As a citizen of the United States, you have rights, even if you are being placed under arrest. Not knowing your rights could be harmful in a potential case. If you don’t exercise your rights, you are at risk of having your words or intentions used against you.
Miranda Rights are a way to ensure that the accused is treated fairly and the police are acting justly. When a person is arrested, they are supposed to be read their rights that state the law and implications during and after an arrest.
What are my rights?
- You have the right to remain silent.
- You do not have to say anything to any official present while you are being arrested, especially details that may be evidence against you. If a police officer asks if you’ve been drinking or how much you’ve had to drink, you can exercise your rights by saying that you would like to speak with an attorney before answering any questions. Even if an officer demand compliance, you are under no obligation to answer their questions.
- Anything you say can and will be used against you in a court of law.
- In accordance with the first right, you are advised that anything you do say is potentially incarcerating evidence. Whether you say something directly to an officer, or you mutter something to yourself, anything you say can be used in your trial. If you don’t exercise your right to remain silent, be careful with the information you provide. Only answer the questions asked, if you choose to do so, but do not provide any other commentary.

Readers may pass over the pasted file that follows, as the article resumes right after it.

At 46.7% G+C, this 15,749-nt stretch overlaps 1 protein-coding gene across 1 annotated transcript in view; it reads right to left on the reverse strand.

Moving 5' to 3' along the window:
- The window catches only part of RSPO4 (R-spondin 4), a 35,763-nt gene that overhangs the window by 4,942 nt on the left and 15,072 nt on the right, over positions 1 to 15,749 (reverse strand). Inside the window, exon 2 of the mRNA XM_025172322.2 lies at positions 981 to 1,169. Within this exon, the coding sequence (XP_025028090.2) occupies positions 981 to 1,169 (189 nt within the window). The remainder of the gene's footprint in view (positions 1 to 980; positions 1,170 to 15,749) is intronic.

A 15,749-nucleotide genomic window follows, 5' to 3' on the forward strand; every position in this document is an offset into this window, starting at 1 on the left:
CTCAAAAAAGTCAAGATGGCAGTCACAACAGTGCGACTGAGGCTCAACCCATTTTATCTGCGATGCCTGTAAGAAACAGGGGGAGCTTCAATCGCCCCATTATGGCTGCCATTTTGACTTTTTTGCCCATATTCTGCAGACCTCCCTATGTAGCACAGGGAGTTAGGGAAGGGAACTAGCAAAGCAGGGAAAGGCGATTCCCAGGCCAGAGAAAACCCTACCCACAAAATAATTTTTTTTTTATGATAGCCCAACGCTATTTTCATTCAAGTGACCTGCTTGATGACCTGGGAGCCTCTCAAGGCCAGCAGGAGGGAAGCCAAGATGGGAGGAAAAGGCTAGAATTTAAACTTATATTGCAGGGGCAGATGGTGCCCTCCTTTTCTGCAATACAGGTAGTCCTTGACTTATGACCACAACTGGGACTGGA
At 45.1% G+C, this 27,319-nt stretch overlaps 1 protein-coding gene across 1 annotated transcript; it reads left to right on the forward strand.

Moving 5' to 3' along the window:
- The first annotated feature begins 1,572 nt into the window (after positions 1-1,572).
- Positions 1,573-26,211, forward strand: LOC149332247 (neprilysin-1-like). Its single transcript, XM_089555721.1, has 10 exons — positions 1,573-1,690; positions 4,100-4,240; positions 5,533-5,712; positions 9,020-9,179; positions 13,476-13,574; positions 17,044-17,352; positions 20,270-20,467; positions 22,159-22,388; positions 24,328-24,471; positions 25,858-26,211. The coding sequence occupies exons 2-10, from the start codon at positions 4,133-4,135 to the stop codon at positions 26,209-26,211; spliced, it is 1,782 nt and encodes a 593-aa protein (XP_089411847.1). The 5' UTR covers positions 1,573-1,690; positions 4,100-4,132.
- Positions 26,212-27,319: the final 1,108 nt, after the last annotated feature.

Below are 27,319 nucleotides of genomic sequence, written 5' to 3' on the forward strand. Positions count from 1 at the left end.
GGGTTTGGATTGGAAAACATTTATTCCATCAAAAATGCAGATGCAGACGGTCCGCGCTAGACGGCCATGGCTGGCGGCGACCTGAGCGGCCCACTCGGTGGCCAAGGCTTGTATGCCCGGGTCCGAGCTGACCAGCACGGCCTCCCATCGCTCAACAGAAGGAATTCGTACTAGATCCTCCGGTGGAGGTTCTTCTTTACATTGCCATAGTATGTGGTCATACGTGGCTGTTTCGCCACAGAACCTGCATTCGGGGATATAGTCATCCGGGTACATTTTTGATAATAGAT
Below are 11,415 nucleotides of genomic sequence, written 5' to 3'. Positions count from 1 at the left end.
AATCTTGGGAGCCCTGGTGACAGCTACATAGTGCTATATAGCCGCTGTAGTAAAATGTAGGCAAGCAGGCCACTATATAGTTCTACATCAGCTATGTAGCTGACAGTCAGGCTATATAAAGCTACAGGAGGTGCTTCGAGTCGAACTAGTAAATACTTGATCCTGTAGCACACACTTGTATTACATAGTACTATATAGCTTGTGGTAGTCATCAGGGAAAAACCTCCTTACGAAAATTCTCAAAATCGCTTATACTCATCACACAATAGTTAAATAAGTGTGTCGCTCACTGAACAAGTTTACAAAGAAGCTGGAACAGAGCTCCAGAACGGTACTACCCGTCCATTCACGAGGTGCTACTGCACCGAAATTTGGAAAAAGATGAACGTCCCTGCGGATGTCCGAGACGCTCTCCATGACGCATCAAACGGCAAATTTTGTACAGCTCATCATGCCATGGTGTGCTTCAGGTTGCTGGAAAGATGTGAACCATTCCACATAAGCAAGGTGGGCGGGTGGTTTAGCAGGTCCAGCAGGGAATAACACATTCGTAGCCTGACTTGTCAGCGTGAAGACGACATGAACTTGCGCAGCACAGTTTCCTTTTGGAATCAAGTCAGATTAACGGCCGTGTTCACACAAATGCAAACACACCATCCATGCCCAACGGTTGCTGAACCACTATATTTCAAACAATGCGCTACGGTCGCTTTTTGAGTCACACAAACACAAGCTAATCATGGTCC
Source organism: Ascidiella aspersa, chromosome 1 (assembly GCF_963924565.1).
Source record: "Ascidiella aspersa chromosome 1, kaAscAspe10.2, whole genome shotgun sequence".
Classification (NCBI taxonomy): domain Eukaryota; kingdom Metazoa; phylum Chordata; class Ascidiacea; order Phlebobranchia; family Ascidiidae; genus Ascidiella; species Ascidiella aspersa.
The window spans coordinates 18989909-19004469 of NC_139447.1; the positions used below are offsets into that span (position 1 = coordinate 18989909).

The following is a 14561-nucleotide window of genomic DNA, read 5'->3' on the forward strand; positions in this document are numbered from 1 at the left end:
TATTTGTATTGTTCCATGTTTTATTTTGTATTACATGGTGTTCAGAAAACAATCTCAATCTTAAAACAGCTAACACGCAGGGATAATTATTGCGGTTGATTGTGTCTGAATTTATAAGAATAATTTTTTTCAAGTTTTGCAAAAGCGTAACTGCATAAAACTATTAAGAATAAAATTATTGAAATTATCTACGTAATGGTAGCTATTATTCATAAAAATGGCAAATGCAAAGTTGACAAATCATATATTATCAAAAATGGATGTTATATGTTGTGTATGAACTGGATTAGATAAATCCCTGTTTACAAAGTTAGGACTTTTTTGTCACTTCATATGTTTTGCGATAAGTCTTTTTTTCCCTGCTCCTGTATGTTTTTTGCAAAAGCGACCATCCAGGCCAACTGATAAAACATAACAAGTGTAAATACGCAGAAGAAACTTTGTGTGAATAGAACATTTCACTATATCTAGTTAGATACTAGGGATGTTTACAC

- You have the right to an attorney.
- If you are arrested, you have the right to obtain an attorney. Some people wait to get an attorney because they do not believe or understand the charges against them. However, in a DWI case, there are several factors, such as licence suspension and BAC results, that are time-essential. There are situations where it can be too late to take action. If you are placed under arrest, a person should seriously consider getting an attorney.
- If you cannot afford an attorney, one will be appointed for you.
- As a part of the justice system, anyone that can not afford to pay an attorney will be assigned a public defender. A public defender is a lawyer licensed in the state where they will be fighting a case. The court will assign a public defender upon an appeal and after providing financial proof showing an inability to pay a private lawyer.
If you are not read your Miranda Rights, that does not mean that your case will be automatically thrown out. In certain situations, your attorney can fight to have your statements or the charges against you striken. You are innocent until proven guilty and have the inherent right to just treatment, even if placed under arrest.
If you think that you have had your rights violated, contact an attorney immediately for consultation and advisement on how to proceed. Get connected with the top rated attorneys in your area for the best chance at winning your case.